1. No Self- Hatred, Disgust, Loathing or Shame

I could have been positive rather than negative, and described this first benefit as self-love, but that is dangerously close to the social media roses and lollipops crapola that I so despise. Whether I describe this as a lack of a negative, or an abundance of a positive, the message is the same. And it’s as unbelievably rewarding as it was completely surprising when it happened to me.


Think about this for a minute: When I was a drinker, I regularly drank too much, caused fights with my wife, drove when I should not have, sulked and fretted away precious time I could have spent nurturing my children, wasted too much money on alcohol, and ignored my own goals for health and performance. I was high functioning, and I did not display this sub-par behavior constantly, but I disappointed myself on a regular basis.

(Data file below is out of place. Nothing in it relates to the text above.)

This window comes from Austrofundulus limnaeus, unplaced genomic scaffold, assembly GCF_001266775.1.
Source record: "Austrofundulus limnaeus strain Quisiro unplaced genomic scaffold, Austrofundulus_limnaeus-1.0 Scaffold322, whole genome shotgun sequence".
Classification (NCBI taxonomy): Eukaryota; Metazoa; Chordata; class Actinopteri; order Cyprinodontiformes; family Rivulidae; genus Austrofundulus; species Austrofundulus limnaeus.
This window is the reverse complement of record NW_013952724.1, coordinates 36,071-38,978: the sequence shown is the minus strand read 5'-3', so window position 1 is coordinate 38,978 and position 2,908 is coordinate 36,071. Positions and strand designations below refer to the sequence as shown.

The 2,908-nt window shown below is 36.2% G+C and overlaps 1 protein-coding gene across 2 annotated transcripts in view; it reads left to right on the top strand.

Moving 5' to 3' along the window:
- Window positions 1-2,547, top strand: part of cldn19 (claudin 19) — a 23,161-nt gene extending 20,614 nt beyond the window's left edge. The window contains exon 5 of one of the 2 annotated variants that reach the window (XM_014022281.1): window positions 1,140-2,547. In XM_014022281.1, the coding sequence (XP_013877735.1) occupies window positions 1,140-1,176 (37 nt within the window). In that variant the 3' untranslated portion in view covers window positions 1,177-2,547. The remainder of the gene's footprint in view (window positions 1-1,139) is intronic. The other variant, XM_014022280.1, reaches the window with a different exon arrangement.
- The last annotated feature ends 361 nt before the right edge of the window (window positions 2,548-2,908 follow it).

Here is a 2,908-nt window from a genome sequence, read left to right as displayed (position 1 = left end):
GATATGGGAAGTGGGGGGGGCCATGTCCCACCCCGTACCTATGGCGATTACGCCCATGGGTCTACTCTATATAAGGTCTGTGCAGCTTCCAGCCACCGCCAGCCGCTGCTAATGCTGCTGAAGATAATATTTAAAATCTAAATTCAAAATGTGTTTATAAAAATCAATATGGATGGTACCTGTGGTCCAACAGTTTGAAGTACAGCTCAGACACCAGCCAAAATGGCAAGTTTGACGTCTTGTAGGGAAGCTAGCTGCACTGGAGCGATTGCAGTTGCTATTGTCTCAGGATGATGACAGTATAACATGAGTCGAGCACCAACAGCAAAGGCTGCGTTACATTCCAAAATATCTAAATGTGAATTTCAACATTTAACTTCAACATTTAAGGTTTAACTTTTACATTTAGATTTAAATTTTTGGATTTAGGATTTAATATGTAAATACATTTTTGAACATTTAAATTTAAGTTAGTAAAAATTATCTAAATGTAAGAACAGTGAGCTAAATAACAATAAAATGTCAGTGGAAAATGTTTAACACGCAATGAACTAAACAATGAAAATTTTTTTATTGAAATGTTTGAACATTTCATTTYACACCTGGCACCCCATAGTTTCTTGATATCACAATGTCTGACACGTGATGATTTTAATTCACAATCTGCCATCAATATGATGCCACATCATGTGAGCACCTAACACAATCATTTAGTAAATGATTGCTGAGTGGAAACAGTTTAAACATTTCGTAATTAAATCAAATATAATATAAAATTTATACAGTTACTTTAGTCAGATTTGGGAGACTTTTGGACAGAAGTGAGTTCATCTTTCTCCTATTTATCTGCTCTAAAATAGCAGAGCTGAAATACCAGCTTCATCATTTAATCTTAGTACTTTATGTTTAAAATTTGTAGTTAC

This is where the shame lives. There is the shame if you drive drunk and kill someone. That’s not the shame I’m talking about here. I’m referring to the nagging disappointment upon realization of opportunities wasted and things mistakenly done or said. No one else has to know. It is not the shame that comes with acute consequences. It is knowing you failed again, and aren’t the person you know you could be.